Consider 2ndly, that these terrors shall chiefly affect the wicked, against whom they are all levelled: so that ‘they shall begin to say to the mountains, fall upon us; and to the hills, cover us,’ (Luke xxiii.30,) ‘and hide us from the face of him that sitteth upon the throne, and from the wrath of the Lamb. For the great day of their wrath is come, and who shall be able to stand?’ Apoc. vi. 16, 17. But as for the true servants of God – who are his friends and children – when these things shall begin to come to pass, they are told, (Luke xxi. 28,) ‘to look up and to lift up their heads, because their redemption is at hand.’ and surely the more they love God, and take to heart the interest of the glory of Christ, and the coming of his everlasting kingdom; the more will they rejoice at the approaches of that day that shall be so glorious to him, and so happy for all his elect. The day in which he shall be publicly acknowledged by the whole universe for the great lord and judge of all; the day in which he shall finally triumph over all his enemies, and make all his servants sharers in his triumph and glory; the day in which he shall put an end to the usurpation of Satan and to the reign of sin and death, and send them all to their proper place, never to come out any more; the day in which he shall abolish for ever the corruption of the flesh, together with the old man, and all the errors and lying fooleries of a deluded and a deluding world, and shall establish the eternal reign of incorruption, justice, and truth. In fine, the day in which he shall wonderfully renew both heaven and earth, and bring all his servants into the never-ending joy of their Lord. O when shall that happy day come!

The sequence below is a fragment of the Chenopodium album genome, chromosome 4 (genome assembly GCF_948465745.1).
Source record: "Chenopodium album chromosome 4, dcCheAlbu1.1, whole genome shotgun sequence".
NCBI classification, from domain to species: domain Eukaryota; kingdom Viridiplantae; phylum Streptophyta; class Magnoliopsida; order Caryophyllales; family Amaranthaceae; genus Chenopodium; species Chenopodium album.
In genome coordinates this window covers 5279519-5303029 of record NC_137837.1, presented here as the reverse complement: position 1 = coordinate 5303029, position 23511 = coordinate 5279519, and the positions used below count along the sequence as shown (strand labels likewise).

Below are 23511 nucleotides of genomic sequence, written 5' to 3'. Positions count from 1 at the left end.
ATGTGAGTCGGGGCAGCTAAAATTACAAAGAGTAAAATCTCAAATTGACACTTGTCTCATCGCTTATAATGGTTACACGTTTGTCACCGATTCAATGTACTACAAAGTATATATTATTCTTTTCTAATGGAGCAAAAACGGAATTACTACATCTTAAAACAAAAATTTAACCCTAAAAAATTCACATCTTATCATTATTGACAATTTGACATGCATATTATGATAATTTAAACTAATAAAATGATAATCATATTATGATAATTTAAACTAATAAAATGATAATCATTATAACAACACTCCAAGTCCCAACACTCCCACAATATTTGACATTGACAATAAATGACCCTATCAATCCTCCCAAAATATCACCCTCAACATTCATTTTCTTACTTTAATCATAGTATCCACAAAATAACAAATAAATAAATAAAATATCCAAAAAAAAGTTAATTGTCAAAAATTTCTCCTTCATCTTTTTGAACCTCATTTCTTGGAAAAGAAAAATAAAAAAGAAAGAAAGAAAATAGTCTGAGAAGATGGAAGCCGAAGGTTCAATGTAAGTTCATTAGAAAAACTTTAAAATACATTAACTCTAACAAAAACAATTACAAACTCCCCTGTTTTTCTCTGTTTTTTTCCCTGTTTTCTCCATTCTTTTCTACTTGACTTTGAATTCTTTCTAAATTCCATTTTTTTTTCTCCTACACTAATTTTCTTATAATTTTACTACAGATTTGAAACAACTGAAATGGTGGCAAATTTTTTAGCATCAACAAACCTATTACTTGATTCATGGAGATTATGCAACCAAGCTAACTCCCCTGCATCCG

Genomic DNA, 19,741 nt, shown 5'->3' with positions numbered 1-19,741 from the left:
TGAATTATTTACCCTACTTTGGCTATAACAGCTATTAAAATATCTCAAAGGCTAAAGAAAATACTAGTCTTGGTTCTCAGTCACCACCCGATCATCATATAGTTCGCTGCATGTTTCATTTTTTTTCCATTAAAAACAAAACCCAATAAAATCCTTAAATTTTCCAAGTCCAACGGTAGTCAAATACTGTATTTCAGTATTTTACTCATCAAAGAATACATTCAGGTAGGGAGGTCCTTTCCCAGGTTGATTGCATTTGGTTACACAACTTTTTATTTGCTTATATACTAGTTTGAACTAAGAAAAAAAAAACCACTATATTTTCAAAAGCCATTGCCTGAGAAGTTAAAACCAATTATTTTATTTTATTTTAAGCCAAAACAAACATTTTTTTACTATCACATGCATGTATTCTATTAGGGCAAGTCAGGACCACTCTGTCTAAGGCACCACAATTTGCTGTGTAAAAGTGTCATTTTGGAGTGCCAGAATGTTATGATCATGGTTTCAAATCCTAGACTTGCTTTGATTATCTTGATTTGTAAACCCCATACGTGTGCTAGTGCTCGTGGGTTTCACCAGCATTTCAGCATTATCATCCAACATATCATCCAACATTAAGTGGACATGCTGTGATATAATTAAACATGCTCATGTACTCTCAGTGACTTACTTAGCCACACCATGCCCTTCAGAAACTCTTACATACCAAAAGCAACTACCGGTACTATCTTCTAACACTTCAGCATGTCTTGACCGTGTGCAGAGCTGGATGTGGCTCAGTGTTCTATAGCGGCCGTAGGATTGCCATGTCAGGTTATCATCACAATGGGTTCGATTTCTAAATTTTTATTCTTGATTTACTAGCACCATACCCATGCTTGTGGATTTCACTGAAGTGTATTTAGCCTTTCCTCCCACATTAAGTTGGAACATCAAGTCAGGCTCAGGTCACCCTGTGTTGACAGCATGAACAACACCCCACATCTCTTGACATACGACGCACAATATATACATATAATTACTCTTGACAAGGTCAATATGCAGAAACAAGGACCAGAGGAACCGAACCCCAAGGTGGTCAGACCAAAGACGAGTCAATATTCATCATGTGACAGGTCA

Consider 3rdly, that after all those frightful symptoms above rehearse, of the last agony and final expiring of this sinful world, a fire shall come raging like a torrent that shall at once involve all the kingdoms of the earth in devouring flames, sweeping off and consuming all it shall find upon the whole face of the globe, and reducing all to smoke and ashes. Where then, O ye worldlings, will be all those painted toys you are now so found of? Where will be your gardens and palaces? Where your gold and silver, your costly plate and jewels, your pompous equipages, and whatever else you seem to possess in this dream of your mortal life. Alas! all these things shall end in smoke, and when you wake you shall ‘find nothing in your hands,’ Ps. lxxv. ‘O that men would be wise, and would understand, and would provide for their last end!’ Deut. xxxii. 29. Do thou at least, O my soul, learn to be wise by the consideration of this last fire, that shall so suddenly put an end to all these worldly bubbles; and take thou care to provide for thyself by laying up thy treasure in heaven, where alone it shall be out of the reach of this fiery deluge.

Conclude to be always afraid of sin; to fly and abhor it above all evil, and thou shalt have nothing to fear at the last day.



18th July


On the General Resurrection